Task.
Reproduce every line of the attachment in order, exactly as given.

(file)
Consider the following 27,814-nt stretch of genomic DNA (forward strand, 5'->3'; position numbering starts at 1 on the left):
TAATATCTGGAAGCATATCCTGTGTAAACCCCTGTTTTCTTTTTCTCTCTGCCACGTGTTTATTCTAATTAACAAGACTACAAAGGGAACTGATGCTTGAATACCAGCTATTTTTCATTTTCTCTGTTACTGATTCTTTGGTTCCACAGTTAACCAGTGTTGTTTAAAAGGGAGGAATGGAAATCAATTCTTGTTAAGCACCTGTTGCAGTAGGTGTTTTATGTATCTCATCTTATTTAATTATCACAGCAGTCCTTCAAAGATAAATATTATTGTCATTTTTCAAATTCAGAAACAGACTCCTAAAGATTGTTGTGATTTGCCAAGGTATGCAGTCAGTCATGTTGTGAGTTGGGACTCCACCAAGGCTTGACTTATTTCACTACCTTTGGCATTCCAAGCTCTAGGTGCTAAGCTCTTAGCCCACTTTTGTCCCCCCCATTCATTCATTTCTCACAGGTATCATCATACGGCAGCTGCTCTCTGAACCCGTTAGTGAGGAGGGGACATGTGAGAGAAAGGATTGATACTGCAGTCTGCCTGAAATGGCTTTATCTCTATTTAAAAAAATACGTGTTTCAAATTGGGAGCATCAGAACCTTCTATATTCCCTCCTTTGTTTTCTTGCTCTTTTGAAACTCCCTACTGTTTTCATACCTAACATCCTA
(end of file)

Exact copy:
Consider the following 27,814-nt stretch of genomic DNA (forward strand, 5'->3'; position numbering starts at 1 on the left):
TAATATCTGGAAGCATATCCTGTGTAAACCCCTGTTTTCTTTTTCTCTCTGCCACGTGTTTATTCTAATTAACAAGACTACAAAGGGAACTGATGCTTGAATACCAGCTATTTTTCATTTTCTCTGTTACTGATTCTTTGGTTCCACAGTTAACCAGTGTTGTTTAAAAGGGAGGAATGGAAATCAATTCTTGTTAAGCACCTGTTGCAGTAGGTGTTTTATGTATCTCATCTTATTTAATTATCACAGCAGTCCTTCAAAGATAAATATTATTGTCATTTTTCAAATTCAGAAACAGACTCCTAAAGATTGTTGTGATTTGCCAAGGTATGCAGTCAGTCATGTTGTGAGTTGGGACTCCACCAAGGCTTGACTTATTTCACTACCTTTGGCATTCCAAGCTCTAGGTGCTAAGCTCTTAGCCCACTTTTGTCCCCCCCATTCATTCATTTCTCACAGGTATCATCATACGGCAGCTGCTCTCTGAACCCGTTAGTGAGGAGGGGACATGTGAGAGAAAGGATTGATACTGCAGTCTGCCTGAAATGGCTTTATCTCTATTTAAAAAAATACGTGTTTCAAATTGGGAGCATCAGAACCTTCTATATTCCCTCCTTTGTTTTCTTGCTCTTTTGAAACTCCCTACTGTTTTCATACCTAACATCCTA